Is the “spirit” of Mormonism true?



1 JOHN 4:2-3; 2 JOHN 7: “Hereby know ye the Spirit of God: Every spirit that confesseth that Jesus Christ is come in the flesh is of God: And every spirit that confesseth not that Jesus Christ is come in the flesh is not of God: and this is that spirit of antichrist…. For many deceivers are entered into the world, who confess not that Jesus Christ is come in the flesh. This is a deceiver and an antichrist.”

– Do these passages prove that the “spirit” of Mormonism is true because it confesses Jesus has come in the flesh?


Mormon founder, Joseph Smith, Jr claimed that in 1823 he was visited by an angel of light, named Moroni, who testified to him that Jesus is the “Christ” and that God had a work for him to do in translating a book written on gold plates, giving the account of former inhabitants of America to whom, allegedly, Christ came in the flesh and proclaimed the “fullness of the everlasting Gospel.” In order to obtain credibility for their assertions regarding this message from the angel Moroni, Latter-day Saints (Mormons) appeal to passages in 1st and 2nd John that speak of the fact that a false spirit does not testify that Jesus has come in the flesh. They claim that the angel Mormon could not have originated from Satan since he spoke of Christ’s coming in the flesh.


While it is true that 1 John 4:2-3 and 2 John 7, describe a specific heresy that false spirits would espouse, these verses are not intended to be an all-encompassing test for the truthfulness of angelic beings. However, in understanding the historical background surrounding John’s warnings, the principles held in these passages can be applied to Mormonism.

It is important to recognize that 1 John was written to counter some of the religious ideas of a sect known as Gnosticism. The Gnostics pre-dated Christianity. Named after the Greek word “gnosis” for “knowledge,” Gnosticism combined Jewish and Christian elements of faith with eastern mythology and Greek philosophy to produce an ideology possessing a kind of secret knowledge of Christ. The primary difference between the Christian view of God and the Gnostic belief centered on its concept that God, who was purely good, could not have created the physical world because it contained evil. Thus, Gnosticism held that various other forces, known as the children of God, created the physical world and that Christ was merely one of these children who descended to earth to share this “secret knowledge” that only the Gnostics claimed to posses.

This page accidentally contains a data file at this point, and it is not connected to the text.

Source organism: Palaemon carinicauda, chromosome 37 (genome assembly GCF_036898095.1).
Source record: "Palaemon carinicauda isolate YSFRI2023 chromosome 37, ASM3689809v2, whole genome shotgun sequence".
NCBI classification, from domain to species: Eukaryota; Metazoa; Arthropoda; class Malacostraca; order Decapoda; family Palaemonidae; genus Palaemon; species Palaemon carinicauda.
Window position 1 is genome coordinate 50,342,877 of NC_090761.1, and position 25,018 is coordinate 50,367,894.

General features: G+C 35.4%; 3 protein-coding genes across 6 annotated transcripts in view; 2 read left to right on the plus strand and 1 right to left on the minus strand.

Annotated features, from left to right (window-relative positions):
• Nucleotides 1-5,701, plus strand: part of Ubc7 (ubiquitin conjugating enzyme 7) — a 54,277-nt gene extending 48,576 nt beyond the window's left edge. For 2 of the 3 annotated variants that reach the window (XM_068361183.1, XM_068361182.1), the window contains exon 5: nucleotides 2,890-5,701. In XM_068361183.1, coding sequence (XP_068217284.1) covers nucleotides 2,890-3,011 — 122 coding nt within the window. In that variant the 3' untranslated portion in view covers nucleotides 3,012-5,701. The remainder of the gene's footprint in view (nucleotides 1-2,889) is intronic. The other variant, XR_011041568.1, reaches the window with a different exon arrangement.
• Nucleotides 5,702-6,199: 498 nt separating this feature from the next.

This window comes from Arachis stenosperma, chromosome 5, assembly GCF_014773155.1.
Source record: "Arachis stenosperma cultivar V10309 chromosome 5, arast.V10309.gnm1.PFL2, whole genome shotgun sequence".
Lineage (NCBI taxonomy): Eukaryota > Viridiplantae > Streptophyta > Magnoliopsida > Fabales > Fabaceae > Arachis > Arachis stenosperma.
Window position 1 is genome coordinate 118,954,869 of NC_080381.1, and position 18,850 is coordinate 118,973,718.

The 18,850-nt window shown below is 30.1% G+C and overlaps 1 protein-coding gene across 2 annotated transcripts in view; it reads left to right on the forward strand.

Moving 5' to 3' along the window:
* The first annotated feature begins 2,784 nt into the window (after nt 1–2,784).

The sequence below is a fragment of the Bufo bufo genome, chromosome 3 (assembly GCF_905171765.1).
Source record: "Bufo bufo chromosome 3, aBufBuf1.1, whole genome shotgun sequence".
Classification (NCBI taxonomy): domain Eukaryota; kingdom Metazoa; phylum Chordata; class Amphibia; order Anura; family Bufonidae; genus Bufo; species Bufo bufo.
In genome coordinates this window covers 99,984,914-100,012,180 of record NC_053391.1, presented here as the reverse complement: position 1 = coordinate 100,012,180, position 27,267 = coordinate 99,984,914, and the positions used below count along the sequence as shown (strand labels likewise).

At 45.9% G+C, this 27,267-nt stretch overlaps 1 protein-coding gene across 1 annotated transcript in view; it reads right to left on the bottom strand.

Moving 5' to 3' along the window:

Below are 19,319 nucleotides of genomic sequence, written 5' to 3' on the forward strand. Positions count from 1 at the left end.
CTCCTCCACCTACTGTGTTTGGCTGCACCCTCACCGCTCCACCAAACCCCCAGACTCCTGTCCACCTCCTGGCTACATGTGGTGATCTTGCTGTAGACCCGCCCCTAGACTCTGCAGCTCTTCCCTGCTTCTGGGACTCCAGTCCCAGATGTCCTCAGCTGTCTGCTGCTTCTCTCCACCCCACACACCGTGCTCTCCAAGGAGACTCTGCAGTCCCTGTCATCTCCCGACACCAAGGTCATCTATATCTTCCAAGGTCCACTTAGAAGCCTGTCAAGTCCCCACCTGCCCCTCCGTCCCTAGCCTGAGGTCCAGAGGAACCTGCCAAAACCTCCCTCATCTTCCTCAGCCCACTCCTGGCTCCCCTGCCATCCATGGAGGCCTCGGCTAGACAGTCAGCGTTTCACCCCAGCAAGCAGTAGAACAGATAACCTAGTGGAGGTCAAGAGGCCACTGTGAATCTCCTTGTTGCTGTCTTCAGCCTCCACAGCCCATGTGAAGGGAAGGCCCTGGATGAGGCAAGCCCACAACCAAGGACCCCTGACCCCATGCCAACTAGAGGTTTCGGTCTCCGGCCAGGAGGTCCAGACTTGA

Adhering to a dualistic concept in which spirit is viewed as good and flesh evil, Gnosticism held that Christ’ divine spirit descended into the man Jesus at his baptism and left him before the cross, leaving the man Jesus devoid of His Divine “Christ” spirit at his birth and at his death. The danger of Gnosticism is evident as it denies the incarnation of God as the Son, and in so doing, denies the true effectiveness of the atonement since, if Jesus is not God, He could not atone for all of mankind’s sins, leaving us without a Savior.

When we take into consideration the reasons why John warned against the “antichrist” spirits of Gnosticism which denied that Christ had come in the flesh and, in so doing, distorted the true nature of Jesus and His atonement, it is evident that Mormonism also falls under condemnation, for it distorts the nature of Christ in reference to His Deity.

By claiming that Jesus had to “earn” his Godhood (see Mormon Doctrine, p. 129) and that He is the spirit-brother of Lucifer and all mankind (see Encyclopedia of Mormonism, vol. 4, 1992, p. 1670), Mormonism relegates Christ to a mere creature–far from the Eternal God who never had a “beginning of days” (see Hebrews 7:3) and who never had to “earn” his Godhood because He has always been and will continue to be “God” from eternity past to eternity future (see Isaiah 9:6). Hence, while Mormonism is the opposite of Gnosticism in reference to its view of Christ’s human nature, it is similar to Gnostics heresy in that it distorts a key aspect of Christ’s person – i.e., His Deity.

Thus, we see Satan’s tactics do not change but are merely repackaged, applying truth mixed with error to deceive people. Just as the Bible warns, Satan goes about disguising himself as an “angel of light” (2 Cor 11:14) and can be identified by his distortion of the truth concerning Christ’s nature. Whether the distortion is focused on Jesus’ humanity or His Divinity, it is still deception.


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